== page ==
Fragments from Prison, Extract 1

Below is an extract from my prison notebooks. With the exception of grammar corrections and bracketed information, nothing is altered.

HMP Bedford
HMP Bedford, where I spent my first 57 days in custody.

DAY 57 THE GREAT WRENCHING

Yesterday was the best and worst day I’ve had since arriving in Her Majesty’s Care. In the morning I woke after sleeping peacefully in my new cell on F-Wing [vulnerable prisoners wing]. Csongor [cellmate] and I had settled in, I’d bleached the floor, we had work and Jordon [who sexually/physically assaulted me] was away on C-Wing. We also just started on education, entering the ‘upper’ echelons of prison life — civilised, muted and less mercurial. I began to settle in, relax, dive into the shock. I had a 15:15 visit from Alex [my husband], where I was also receiving a number of books, clothes and this notebook. I was rushed to the visit by a Senior Officer [SO] — a woman of mid-forties with blonde hair (perhaps the same two-striped [SO] who laughed as holding Whitaker’s oxygen tank after his jump). Alexander — oh my love! My own heart, numb by prison walls, chains of the mind, still beats and burns for you! [At the visit] he looked tired, older, frustrated and awkward. He was, of course, incredibly sweet — wanting to buy me pizzas, cakes, lattes and misc. He beamed with pure love; he is pure love to me. Did I make him feel too guilty when I said (in all truthfulness) that I worried about him and wanted him to know we are both going through this (love & a dash of sadism?)? Did I — he almost cried — say it too strongly that I cared for his health whilst I am in prison? Didn’t I speak too quickly when I said they couldn’t take me anywhere, and I was settled now? And not but five minutes from then a guard came and said, “I am going to have to stop this visit [heart sinks] … you haven’t done anything wrong; you are being sent to HMP Norwich” (Or is it Norwhich? No Norwich). I replied “When? Now?” “Yes, now.” Alexander and I ten minutes together, the move from the four man cell to F-Wing, living more comfortably, having education and a job, all of this — all of the hope collapsed into a great abyss. Norwich — that one word acted as a Model of Instability. After the traumatic events with Jordan, sitting in that filthy four man cell with the rabidly racist Alf; all of them were ameliorated by the move to “my own” permanent cell — I thought I’d be there for sometime. I was rushed back to F-Wing via the workshop/rec room, where I announced: I was being transferred right now. People thought it a joke, then they didn’t. The wing rustled with movement — the first person I bolted to see was Csongor, my dear friend, who had a double dose of bad news and I wanted to help with a great palliative: being there. I love him as one loves a brother. Adam was very loving. Csongor was despondent as he just learned he was to receive an IEP (disciplinary) warning as he signed a paper to not see children but added his daughter and broth to the visit list (or his nephew?).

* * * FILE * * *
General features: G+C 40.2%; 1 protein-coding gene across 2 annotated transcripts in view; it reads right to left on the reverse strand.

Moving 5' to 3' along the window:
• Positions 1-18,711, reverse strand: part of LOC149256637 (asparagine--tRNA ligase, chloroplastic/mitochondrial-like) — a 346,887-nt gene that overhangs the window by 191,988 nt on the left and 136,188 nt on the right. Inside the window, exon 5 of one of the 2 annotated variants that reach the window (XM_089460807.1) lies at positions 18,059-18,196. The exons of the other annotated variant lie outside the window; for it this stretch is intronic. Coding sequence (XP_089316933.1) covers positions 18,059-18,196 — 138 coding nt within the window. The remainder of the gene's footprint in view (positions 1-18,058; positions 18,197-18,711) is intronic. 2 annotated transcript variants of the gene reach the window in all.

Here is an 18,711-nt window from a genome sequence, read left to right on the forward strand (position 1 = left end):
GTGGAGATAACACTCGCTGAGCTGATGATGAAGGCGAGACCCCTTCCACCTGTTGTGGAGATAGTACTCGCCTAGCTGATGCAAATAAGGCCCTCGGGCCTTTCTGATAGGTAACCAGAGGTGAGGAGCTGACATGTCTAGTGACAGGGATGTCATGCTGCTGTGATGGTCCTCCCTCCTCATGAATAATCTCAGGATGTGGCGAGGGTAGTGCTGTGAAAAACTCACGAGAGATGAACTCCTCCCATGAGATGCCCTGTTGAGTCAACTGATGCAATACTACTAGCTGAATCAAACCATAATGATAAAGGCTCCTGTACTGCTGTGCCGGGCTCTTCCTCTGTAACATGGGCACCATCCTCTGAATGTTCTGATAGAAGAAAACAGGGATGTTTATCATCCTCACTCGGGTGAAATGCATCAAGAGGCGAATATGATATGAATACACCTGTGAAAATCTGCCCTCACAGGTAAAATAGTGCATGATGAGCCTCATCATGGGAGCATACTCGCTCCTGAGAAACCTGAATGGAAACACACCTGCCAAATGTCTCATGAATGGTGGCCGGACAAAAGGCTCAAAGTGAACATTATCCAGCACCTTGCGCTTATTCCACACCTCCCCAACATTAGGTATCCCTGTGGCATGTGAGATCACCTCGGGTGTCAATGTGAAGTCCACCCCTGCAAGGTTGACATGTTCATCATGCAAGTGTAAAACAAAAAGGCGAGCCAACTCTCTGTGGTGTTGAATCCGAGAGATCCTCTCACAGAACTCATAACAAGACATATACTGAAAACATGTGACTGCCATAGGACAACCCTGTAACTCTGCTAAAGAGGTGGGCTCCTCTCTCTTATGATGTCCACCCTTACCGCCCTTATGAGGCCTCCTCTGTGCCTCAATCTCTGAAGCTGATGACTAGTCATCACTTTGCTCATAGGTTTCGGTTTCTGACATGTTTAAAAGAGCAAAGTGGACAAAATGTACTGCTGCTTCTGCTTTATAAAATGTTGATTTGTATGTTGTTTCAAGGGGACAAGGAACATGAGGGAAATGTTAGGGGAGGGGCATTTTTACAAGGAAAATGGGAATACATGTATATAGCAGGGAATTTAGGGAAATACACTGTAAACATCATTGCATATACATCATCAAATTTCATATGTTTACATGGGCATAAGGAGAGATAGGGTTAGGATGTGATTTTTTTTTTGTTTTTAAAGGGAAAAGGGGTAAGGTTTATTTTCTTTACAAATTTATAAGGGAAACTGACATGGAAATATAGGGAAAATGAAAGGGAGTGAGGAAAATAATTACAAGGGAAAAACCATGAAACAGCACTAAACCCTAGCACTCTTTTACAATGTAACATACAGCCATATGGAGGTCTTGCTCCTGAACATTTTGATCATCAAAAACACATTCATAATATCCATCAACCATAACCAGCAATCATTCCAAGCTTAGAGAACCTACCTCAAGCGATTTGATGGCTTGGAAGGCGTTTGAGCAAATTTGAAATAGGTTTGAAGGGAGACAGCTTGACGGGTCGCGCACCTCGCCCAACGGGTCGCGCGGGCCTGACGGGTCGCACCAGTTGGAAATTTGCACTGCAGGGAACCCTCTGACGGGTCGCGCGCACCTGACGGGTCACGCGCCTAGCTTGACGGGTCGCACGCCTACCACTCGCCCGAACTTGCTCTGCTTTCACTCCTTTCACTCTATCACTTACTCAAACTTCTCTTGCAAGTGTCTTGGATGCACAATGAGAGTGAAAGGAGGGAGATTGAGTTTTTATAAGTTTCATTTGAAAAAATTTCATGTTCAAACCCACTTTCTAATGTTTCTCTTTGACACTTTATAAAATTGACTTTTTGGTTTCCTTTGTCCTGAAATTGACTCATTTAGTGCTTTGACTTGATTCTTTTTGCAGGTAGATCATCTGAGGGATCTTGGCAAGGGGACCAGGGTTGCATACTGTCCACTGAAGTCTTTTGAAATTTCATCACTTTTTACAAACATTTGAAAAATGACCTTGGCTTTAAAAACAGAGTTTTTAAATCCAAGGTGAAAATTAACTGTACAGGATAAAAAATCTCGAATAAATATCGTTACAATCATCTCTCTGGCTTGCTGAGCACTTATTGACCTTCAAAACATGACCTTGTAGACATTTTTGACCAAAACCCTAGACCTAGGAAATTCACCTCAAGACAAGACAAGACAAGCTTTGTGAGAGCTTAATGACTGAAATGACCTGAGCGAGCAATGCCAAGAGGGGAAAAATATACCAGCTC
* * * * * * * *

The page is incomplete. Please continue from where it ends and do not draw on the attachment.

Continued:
He also just learned his application for the Early Release Scheme [time off sentence for taking a deal to be deported; in his case: to Hungary] had been denied — meaning another six years here! Stunned/stung he just looked at me with a face of shock! Shock, shock and more shock — absurdity of it [all] … He said to the Offender Management Unit person “This place, prison, is designed to destabilise people!! Of course I am not well! ” — This — an apt response to “How are you (After I deliver the knife jab that we had prepared for you some two or three days ago?)” What a ridiculous question — “How are you?” In prison is how I am. Six years for Csongor! I’ve taken his details – he packed my things, I ran to the laundry [room] after saying goodbye to my tutor, Mr. Paul Scott, “Stretch” (Colin); I met Alex [another prisoner] who was in the process of washing my laundry — love from this group of people is the best thing I’ve ever experienced. Alex thanked me for my help — looked me in the eyes — I almost cried. I felt, I felt … Speechless… Csongor said I saved his life — how can they wrench us apart? The pain — his intense presence as an absent figure/body, his friendship, the deepest bond — followed me on that transport van … [Before I left] Jay, the former prison guard [locked up for selling supplies to prisoners], well he’d been kind to me since his return [from HMP Norwich] — he helped me pack with a devotion of a great friend. [Notorious] Nick Taylor offered various suggestions [as he was prone to do] on how I could stay (climbing on something, taking Csongor hostage, etc!); he also said they can’t interrupt my visit as I am entitled to it. I will ask Alexander to bring this up with Kesar & Co. [my prison attorneys] … All of those people are gone from my life now. From the dusty corridors of HMP Bedford’s A-Wing to that room with Csonger (Cell C-2-9), to the four man cell [four people shitting in one space!], to F-Wing to here, HMP Norwich — a bizarre place! Let me describe it…

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